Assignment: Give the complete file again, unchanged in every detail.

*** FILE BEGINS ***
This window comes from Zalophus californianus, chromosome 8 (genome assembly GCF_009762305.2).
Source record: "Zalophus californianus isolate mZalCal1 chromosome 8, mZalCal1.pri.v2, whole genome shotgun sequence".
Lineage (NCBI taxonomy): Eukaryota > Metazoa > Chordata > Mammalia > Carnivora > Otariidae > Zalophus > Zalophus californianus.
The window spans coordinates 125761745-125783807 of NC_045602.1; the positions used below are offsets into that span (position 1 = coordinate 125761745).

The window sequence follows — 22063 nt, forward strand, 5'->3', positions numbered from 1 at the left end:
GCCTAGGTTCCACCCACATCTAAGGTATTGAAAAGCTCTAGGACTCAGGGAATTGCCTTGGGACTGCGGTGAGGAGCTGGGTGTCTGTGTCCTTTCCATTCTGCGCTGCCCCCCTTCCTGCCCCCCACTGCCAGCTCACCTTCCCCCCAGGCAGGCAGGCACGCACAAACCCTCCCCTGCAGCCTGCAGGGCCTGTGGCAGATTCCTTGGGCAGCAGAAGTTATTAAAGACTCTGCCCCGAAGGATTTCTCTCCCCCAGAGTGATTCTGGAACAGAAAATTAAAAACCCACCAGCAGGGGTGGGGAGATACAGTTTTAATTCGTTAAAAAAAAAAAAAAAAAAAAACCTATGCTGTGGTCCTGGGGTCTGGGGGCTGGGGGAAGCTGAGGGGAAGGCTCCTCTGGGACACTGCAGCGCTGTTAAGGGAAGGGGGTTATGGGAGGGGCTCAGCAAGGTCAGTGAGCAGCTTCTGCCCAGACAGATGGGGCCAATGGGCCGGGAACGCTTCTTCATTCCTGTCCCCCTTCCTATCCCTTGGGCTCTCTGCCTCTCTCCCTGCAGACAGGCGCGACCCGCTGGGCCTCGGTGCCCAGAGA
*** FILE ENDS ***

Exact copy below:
This window comes from Zalophus californianus, chromosome 8 (genome assembly GCF_009762305.2).
Source record: "Zalophus californianus isolate mZalCal1 chromosome 8, mZalCal1.pri.v2, whole genome shotgun sequence".
Lineage (NCBI taxonomy): Eukaryota > Metazoa > Chordata > Mammalia > Carnivora > Otariidae > Zalophus > Zalophus californianus.
The window spans coordinates 125761745-125783807 of NC_045602.1; the positions used below are offsets into that span (position 1 = coordinate 125761745).

The window sequence follows — 22063 nt, forward strand, 5'->3', positions numbered from 1 at the left end:
GCCTAGGTTCCACCCACATCTAAGGTATTGAAAAGCTCTAGGACTCAGGGAATTGCCTTGGGACTGCGGTGAGGAGCTGGGTGTCTGTGTCCTTTCCATTCTGCGCTGCCCCCCTTCCTGCCCCCCACTGCCAGCTCACCTTCCCCCCAGGCAGGCAGGCACGCACAAACCCTCCCCTGCAGCCTGCAGGGCCTGTGGCAGATTCCTTGGGCAGCAGAAGTTATTAAAGACTCTGCCCCGAAGGATTTCTCTCCCCCAGAGTGATTCTGGAACAGAAAATTAAAAACCCACCAGCAGGGGTGGGGAGATACAGTTTTAATTCGTTAAAAAAAAAAAAAAAAAAAAACCTATGCTGTGGTCCTGGGGTCTGGGGGCTGGGGGAAGCTGAGGGGAAGGCTCCTCTGGGACACTGCAGCGCTGTTAAGGGAAGGGGGTTATGGGAGGGGCTCAGCAAGGTCAGTGAGCAGCTTCTGCCCAGACAGATGGGGCCAATGGGCCGGGAACGCTTCTTCATTCCTGTCCCCCTTCCTATCCCTTGGGCTCTCTGCCTCTCTCCCTGCAGACAGGCGCGACCCGCTGGGCCTCGGTGCCCAGAGA